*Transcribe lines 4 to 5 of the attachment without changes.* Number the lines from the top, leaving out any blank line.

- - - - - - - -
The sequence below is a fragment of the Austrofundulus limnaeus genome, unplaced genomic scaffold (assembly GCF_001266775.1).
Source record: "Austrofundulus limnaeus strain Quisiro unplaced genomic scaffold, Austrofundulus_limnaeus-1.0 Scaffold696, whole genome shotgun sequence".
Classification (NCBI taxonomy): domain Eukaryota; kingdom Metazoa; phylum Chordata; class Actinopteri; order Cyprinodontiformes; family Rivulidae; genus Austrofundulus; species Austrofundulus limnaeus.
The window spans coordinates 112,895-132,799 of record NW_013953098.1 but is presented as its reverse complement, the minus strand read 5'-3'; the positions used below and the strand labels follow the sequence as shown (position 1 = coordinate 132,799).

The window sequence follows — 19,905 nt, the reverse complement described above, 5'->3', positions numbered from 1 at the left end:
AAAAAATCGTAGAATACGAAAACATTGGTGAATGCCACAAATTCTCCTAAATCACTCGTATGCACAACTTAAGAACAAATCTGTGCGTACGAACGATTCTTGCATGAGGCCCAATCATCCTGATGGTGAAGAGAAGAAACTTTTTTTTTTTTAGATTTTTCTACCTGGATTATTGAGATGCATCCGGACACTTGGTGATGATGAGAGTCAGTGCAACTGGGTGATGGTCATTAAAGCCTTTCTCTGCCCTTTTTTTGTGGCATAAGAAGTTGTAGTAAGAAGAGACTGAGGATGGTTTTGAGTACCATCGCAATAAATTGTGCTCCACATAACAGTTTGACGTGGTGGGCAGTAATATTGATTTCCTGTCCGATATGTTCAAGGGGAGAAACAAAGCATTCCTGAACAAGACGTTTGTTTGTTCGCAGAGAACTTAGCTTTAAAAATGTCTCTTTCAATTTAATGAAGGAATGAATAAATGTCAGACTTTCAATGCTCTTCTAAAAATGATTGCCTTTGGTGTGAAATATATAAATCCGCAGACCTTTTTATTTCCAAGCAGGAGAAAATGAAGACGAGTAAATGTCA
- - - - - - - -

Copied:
The window spans coordinates 112,895-132,799 of record NW_013953098.1 but is presented as its reverse complement, the minus strand read 5'-3'; the positions used below and the strand labels follow the sequence as shown (position 1 = coordinate 132,799).

The window sequence follows — 19,905 nt, the reverse complement described above, 5'->3', positions numbered from 1 at the left end: